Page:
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A view of the Golden Gate Bridge from Baker Beach in San Francisco. Photo: Marji Lang/LightRocket via Getty Images

A federal district court judge has tossed out a lawsuit against five major oil companies, including Exxon and Shell, brought by two California cities seeking compensation for the costs of dealing with rising seas.

Why it matters: The litigation by San Francisco and Oakland is an early and important battleground in a wider group of lawsuits that directly go after powerful oil companies over the effects of climate change.

What happened: Judge William Alsup's 16-page ruling Monday essentially said that executive and legislative processes are the best venues to decide how to balance the harms of global warming against the benefits that fossil fuels have provided, noting the "development of our modern world has literally been fueled by oil and coal."

The key lines from the decision: Alsup, a judge with the U.S. District Court for the Northern District of California, said he "fully accepts the vast scientific consensus" that burning fossil fuels is warming the planet and accelerating sea level rise, but added:

"[Q]uestions of how to appropriately balance these worldwide negatives against the worldwide positives of the energy itself, and of how to allocate the pluses and minuses among the nations of the world, demand the expertise of our environmental agencies, our diplomats, our Executive, and at least the Senate."

What they're saying: "This is obviously not the ruling we wanted, but this doesn’t mean the case is over," said John Coté, a spokesman for the San Francisco City Attorney’s Office, in comments published in the San Francisco Chronicle and elsewhere. On the other side, major oil companies called the ruling appropriate:

  • "Judge Alsup’s decision reaffirms our view that climate change is a complex challenge that requires collaboration from all segments of society and not an issue for the courts," said Shell spokesman Curtis Smith.
  • "We welcome the Court’s order dismissing these ill-conceived cases and we will continue to vigorously defend ourselves against all other similar claims," said BP spokesman Geoff Morrell.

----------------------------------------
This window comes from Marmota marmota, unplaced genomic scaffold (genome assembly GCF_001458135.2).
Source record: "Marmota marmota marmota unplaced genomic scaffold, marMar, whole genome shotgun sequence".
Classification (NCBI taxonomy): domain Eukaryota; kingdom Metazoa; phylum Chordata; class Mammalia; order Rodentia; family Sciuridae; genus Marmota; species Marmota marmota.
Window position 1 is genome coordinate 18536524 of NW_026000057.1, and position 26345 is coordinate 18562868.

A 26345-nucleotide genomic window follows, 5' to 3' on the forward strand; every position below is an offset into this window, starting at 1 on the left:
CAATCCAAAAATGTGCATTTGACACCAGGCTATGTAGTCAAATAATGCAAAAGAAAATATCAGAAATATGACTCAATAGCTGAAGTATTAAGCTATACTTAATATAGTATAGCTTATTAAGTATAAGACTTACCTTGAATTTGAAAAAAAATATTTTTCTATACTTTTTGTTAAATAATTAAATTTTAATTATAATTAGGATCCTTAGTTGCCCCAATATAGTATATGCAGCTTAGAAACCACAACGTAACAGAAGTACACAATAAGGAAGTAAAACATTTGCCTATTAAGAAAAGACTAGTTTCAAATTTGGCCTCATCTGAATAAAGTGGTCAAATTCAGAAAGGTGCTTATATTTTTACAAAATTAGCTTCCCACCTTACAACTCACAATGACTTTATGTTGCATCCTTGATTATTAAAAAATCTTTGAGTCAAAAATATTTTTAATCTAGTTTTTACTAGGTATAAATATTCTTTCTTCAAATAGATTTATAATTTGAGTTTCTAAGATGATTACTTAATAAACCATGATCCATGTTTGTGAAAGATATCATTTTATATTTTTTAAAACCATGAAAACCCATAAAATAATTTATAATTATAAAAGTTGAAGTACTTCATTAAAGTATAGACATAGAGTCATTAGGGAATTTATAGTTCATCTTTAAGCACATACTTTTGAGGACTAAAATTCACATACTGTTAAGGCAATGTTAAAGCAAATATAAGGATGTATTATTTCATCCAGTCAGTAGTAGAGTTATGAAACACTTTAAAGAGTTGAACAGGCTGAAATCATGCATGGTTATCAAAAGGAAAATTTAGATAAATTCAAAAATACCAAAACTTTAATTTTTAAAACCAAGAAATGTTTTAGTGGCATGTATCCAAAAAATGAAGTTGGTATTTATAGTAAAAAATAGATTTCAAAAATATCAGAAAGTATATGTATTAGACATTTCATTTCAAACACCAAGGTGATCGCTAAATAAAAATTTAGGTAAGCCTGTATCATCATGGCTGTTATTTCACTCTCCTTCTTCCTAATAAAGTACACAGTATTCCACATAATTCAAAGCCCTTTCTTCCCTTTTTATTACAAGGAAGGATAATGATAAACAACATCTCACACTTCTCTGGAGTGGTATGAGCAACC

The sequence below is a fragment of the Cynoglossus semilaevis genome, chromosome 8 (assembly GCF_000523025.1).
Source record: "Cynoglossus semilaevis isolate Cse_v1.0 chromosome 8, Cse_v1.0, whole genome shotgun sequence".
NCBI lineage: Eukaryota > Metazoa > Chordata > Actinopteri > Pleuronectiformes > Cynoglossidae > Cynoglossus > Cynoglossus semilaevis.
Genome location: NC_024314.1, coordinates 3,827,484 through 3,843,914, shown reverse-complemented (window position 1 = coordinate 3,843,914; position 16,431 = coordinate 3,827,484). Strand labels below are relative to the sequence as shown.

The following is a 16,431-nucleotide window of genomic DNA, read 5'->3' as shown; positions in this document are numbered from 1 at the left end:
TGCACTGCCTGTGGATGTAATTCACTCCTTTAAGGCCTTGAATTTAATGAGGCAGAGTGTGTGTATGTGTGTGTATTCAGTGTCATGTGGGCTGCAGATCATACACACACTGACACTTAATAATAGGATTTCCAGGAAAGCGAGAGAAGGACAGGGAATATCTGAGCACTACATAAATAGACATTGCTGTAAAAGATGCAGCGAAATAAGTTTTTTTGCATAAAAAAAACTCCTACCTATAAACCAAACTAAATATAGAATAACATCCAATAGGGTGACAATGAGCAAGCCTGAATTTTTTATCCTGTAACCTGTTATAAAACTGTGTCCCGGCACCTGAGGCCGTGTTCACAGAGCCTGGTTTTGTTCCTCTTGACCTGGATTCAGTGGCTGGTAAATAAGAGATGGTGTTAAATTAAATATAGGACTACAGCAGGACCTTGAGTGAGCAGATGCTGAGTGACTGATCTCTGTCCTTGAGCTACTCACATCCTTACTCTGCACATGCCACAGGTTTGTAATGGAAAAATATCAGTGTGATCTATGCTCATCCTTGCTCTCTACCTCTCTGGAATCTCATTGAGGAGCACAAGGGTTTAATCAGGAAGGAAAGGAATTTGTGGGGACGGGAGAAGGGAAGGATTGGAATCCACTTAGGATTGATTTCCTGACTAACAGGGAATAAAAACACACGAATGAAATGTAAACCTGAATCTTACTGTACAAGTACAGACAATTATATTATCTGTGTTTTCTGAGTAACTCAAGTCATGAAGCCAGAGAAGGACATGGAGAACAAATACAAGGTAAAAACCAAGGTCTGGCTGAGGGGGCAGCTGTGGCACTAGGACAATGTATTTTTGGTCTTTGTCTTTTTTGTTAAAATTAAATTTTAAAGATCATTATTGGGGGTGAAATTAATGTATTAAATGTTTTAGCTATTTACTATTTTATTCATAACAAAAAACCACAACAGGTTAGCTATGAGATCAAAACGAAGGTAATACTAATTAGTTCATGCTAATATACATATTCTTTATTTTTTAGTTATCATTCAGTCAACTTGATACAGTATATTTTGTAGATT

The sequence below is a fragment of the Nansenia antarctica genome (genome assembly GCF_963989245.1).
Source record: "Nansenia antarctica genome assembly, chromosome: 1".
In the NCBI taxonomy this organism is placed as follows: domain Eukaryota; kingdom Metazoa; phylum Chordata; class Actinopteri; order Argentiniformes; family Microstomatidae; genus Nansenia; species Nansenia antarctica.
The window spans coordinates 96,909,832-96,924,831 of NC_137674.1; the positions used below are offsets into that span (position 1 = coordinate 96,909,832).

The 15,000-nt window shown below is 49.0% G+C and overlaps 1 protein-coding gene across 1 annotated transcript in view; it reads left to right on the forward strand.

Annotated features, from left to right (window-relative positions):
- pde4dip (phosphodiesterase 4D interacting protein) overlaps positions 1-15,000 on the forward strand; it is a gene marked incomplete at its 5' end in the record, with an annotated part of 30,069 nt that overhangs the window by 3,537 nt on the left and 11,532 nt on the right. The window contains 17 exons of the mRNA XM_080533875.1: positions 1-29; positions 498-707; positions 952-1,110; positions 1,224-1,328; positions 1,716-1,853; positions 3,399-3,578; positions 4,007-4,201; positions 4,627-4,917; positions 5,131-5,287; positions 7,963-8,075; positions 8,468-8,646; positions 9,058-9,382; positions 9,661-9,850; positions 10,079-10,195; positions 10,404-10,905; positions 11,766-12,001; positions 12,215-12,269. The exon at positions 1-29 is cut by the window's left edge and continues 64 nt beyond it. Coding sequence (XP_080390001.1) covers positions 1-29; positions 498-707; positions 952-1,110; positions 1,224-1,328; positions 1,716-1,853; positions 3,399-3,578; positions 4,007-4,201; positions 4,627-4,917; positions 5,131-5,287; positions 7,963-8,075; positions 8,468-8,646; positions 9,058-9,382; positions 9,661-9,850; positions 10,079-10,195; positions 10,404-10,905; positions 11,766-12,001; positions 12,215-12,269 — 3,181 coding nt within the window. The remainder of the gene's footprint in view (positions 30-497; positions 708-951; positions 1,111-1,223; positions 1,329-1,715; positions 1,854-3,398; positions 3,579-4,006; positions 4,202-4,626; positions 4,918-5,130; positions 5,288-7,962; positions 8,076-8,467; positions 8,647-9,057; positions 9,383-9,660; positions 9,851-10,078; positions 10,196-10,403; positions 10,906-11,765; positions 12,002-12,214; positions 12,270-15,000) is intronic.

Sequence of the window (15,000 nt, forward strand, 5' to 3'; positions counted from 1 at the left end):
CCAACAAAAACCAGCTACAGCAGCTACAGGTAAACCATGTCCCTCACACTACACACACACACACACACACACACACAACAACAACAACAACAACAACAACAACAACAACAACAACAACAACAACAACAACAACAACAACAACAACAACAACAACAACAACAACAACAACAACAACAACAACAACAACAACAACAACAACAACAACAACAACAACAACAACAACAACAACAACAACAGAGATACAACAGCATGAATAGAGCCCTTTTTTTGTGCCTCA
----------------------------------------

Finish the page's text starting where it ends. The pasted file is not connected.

Be smart: Attorney David Bookbinder of the non-profit think tank The Niskanen Center, co-counsel for the Colorado plaintiffs, told Axios last night that while "it is never good when a judge says the other side wins," the California decision is just one phase in a longer fight.

  • "This is round one of many, many rounds of decisions in these cases," he said. "By no means is it the end of the process."

Go deeper

Updated 14 mins ago - Politics & Policy

Senators grill top Pentagon leaders over Biden's Afghanistan exit

Photo: Carolone Brehman/Pool/AFP via Getty Images

Defense Secretary Lloyd Austin, Joints Chiefs of Staff Chairman Gen. Mark Milley, and the head of U.S. Central Command, Gen. Frank McKenzie, are testifying before Congress for the first time since the chaotic U.S. withdrawal from Afghanistan.

The latest: Austin said in his opening statement that military leaders began planning for a non-combatant evacuation of Kabul as early as the spring, and that this is the only reason U.S. troops were able to start the operation so quickly when the Taliban captured the city. "Was it perfect? Of course not," Austin acknowledged.

Congress must raise the debt limit by Oct. 18, Yellen warns

U.S. Treasury Secretary Janet Yellen during a press conference at the Capitol on Sept. 23. Photo: Sarah Silbiger/Bloomberg via Getty Images

Treasury Secretary Janet Yellen told House Speaker Nancy Pelosi in a letter Tuesday that the United States will likely begin to default on its loans shortly after Oct. 18 if Congress fails to raise or suspend the debt ceiling by then.

Why it matters: The U.S. has never defaulted on its financial obligations, and Yellen has previously warned that doing so would cause irreparable damage to the U.S. economy and global financial markets.

Ben Geman, author of Generate
46 mins ago - Energy & Environment

The energy crises roiling Europe and China — and beyond

Data: FactSet; Chart: Axios Visuals

Energy crises in Europe and China are spilling into economic forecasts, supply chains and beyond.

Driving the news: Europe has for weeks been facing sky-high natural gas and power prices, while China — the world's second-largest economy — is facing electricity shortages that are hobbling factories.